ABSTRACT: Protecting Java Code
While Java offers an efficient framework for developing and deploying enterprise and Web 2.0 server or client-side applications, it also presents many security risks. Perhaps chief among those risks is that Java’s bytecode contains highly detailed metadata which makes compiled applications quite easy to reverse engineer, tamper and pirate.
In our discussion we will consider and demonstrate some of the vulnerabilities and risks that threaten Java applications. These threats consist of:
- Easy decompilation
- Hackers can quickly decompile your bytecode with free or low-cost Java decompilers that process bytecode to produce readable source code, which they modify to implement hacks or create counterfeits
- Reverse engineering
- After download to the client, reverse engineer a bytecode file and decompile the code for IP theft or bypass critical routines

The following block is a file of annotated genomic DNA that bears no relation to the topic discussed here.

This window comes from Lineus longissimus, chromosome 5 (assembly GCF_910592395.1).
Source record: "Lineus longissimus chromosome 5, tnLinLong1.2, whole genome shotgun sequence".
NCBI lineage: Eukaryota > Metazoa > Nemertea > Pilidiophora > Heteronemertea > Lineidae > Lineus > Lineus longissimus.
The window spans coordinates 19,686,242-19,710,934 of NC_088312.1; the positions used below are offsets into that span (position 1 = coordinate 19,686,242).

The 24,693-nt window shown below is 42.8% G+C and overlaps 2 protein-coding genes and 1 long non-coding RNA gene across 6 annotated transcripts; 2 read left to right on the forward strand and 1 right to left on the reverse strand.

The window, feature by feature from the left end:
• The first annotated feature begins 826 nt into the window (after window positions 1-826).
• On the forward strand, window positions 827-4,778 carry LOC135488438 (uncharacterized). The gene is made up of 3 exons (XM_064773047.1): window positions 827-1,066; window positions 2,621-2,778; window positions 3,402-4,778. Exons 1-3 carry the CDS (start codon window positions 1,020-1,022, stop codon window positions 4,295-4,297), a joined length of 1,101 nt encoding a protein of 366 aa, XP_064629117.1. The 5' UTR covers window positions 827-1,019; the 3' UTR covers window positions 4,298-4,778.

- Bypass critical routines
- Thick client patches to bypass authentication logic or exploit restricted functionality contained that enable server attacks
- Key and credential theft
- Secret keys or authentication credentials simply identified, and can then be abused to launch server attacks
We will also discuss protection tools you can use when assessing or implementing Java application security.
SPEAKER BIO: Mike Dulaney
Mike Dulaney joined Arxan in 2003 as a Software Security Analyst participating in and managing government-funded research studies to measure the effectiveness of software security. Mr. Dulaney is now part of Arxan’s commercial sales organization as a Security Architect, a role in which he has contributed in a variety of functional areas: Technical Pre-Sales, Technical Support, Management, Rapid Prototyping, Security Forensics, and Threat Modeling. Previously, Mr. Dulaney performed application security research and development throughout all stages of the application security lifecycle. He also helped bootstrap Arxan’s GuardIT product by designing and developing product security features and playing a key role in enabling support for new compilers and languages. Mr. Dulaney earned a B.S. in Computer Science from Purdue University before completing post-graduate M.B.A. coursework at Purdue’s Krannert Graduate School of Management.